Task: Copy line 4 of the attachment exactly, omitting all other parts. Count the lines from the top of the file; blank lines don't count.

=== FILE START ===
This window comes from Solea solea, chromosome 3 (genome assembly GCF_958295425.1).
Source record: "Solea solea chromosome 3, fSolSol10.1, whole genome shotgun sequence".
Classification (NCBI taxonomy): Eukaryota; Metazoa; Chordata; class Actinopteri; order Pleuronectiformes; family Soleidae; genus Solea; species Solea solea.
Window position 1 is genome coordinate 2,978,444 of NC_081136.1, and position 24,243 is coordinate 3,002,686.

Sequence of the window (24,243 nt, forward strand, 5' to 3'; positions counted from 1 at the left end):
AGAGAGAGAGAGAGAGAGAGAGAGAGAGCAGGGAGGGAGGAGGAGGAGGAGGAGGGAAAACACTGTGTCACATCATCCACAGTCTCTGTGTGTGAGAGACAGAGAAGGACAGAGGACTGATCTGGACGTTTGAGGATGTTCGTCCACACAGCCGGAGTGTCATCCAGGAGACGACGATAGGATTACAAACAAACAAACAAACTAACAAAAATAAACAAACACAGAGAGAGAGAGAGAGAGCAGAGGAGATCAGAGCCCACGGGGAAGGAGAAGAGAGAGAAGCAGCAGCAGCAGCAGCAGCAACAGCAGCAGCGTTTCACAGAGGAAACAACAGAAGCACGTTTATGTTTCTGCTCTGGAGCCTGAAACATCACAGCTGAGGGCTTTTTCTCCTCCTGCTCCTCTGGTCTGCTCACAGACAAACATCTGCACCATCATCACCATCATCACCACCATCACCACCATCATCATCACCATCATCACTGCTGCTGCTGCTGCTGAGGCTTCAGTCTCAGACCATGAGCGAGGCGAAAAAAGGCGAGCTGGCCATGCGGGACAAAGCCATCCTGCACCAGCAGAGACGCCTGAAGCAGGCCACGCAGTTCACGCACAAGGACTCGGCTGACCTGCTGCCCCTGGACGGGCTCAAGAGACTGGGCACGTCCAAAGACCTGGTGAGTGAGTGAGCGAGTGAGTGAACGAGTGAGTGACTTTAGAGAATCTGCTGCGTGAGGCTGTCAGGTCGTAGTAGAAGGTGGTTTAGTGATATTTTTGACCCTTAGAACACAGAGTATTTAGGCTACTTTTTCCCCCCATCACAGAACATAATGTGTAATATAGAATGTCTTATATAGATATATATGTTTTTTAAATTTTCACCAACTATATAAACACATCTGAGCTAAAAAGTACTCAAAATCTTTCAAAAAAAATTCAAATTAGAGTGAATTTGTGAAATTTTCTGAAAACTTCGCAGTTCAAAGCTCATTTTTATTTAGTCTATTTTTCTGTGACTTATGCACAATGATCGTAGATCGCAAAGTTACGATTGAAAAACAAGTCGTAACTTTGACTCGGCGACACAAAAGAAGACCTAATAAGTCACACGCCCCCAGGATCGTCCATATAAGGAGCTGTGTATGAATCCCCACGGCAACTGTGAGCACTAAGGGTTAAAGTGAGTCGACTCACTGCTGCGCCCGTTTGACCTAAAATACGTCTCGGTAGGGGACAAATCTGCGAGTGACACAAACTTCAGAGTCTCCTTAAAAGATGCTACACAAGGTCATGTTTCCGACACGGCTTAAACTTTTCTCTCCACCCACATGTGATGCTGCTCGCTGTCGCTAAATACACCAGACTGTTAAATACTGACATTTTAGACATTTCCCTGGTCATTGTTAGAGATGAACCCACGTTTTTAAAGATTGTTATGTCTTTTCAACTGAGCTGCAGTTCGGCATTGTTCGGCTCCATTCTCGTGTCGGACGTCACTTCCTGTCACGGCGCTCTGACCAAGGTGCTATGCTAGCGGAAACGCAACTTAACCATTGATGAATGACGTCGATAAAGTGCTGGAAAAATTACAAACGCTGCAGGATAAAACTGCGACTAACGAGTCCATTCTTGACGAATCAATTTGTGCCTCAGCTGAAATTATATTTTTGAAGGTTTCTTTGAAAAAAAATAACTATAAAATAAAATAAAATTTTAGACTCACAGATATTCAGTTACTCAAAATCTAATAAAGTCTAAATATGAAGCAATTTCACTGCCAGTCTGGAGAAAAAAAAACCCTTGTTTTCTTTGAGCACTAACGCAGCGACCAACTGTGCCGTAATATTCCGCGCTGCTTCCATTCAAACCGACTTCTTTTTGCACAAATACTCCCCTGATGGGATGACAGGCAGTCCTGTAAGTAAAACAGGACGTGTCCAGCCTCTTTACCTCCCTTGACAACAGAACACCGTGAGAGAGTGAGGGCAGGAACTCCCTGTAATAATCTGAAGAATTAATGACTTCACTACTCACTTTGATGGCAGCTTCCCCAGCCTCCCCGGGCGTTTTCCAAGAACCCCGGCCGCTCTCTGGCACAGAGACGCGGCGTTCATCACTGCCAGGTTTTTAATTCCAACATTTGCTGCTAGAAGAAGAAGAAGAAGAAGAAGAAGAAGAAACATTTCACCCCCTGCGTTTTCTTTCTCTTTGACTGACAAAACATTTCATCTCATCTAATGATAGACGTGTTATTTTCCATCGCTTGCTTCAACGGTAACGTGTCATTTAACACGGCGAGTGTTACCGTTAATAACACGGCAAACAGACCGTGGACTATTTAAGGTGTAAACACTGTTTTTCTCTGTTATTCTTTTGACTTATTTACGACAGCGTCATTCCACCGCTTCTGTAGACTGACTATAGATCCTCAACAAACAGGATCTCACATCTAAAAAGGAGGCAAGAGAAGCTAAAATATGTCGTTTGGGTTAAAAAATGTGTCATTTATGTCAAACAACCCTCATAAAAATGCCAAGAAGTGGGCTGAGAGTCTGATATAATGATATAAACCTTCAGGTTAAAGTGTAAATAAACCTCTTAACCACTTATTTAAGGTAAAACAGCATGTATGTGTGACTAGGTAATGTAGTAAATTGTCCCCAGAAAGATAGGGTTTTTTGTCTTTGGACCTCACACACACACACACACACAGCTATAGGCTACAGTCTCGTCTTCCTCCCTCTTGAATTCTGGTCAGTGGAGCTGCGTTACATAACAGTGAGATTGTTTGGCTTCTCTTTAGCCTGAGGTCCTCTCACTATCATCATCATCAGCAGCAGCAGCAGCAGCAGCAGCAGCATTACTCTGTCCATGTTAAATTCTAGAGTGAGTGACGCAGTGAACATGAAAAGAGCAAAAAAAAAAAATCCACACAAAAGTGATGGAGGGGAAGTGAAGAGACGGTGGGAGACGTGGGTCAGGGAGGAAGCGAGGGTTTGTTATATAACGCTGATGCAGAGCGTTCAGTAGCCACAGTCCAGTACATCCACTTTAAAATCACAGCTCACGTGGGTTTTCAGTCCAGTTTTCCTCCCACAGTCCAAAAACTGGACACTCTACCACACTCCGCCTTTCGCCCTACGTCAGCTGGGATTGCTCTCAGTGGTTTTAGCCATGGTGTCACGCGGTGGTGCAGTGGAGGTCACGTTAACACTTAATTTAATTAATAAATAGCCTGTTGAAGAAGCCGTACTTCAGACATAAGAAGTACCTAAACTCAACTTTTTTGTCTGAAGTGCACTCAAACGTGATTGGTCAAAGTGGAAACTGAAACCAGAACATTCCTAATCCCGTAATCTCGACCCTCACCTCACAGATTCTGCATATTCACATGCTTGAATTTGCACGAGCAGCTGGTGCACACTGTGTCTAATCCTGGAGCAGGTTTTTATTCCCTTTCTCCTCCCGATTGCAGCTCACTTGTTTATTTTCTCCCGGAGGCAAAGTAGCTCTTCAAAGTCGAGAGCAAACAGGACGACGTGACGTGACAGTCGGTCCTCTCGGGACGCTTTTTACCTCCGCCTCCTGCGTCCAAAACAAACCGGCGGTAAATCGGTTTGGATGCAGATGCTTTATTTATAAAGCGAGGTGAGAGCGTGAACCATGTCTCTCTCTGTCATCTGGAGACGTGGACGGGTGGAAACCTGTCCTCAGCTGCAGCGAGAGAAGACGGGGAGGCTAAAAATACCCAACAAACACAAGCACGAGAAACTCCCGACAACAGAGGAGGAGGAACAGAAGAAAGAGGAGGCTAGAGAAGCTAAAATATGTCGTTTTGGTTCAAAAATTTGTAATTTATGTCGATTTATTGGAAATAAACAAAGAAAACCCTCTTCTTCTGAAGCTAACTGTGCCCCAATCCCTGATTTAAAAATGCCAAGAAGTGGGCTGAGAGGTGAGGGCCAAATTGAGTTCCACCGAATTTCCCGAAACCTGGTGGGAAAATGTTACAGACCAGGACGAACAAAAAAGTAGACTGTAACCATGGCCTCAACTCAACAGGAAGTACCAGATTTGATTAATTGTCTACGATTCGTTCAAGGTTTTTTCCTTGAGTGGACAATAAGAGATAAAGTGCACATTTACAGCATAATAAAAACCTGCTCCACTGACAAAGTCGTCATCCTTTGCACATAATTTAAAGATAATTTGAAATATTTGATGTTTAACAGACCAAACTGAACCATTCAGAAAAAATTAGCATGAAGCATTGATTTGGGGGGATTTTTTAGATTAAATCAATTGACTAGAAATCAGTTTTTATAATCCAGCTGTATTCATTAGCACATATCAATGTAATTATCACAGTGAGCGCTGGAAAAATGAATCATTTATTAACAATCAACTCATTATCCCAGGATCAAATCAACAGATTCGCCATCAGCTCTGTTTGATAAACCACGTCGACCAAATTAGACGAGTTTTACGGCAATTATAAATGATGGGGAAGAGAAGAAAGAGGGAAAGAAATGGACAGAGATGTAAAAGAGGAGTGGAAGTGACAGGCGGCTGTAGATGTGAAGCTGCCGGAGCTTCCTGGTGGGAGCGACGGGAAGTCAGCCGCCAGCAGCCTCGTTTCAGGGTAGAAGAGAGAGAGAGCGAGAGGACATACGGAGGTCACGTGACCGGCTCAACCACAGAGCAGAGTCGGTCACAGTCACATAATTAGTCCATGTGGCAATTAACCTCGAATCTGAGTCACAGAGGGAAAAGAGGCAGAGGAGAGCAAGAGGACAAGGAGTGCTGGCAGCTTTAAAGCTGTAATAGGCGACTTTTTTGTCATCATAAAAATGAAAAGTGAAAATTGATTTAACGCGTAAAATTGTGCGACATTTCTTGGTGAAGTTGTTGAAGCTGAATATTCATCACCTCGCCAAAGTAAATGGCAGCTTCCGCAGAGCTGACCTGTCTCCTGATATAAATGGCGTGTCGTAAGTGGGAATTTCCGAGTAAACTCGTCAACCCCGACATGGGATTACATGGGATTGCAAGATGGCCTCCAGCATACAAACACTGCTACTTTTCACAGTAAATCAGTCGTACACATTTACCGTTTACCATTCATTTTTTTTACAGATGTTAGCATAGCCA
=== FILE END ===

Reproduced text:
Window position 1 is genome coordinate 2,978,444 of NC_081136.1, and position 24,243 is coordinate 3,002,686.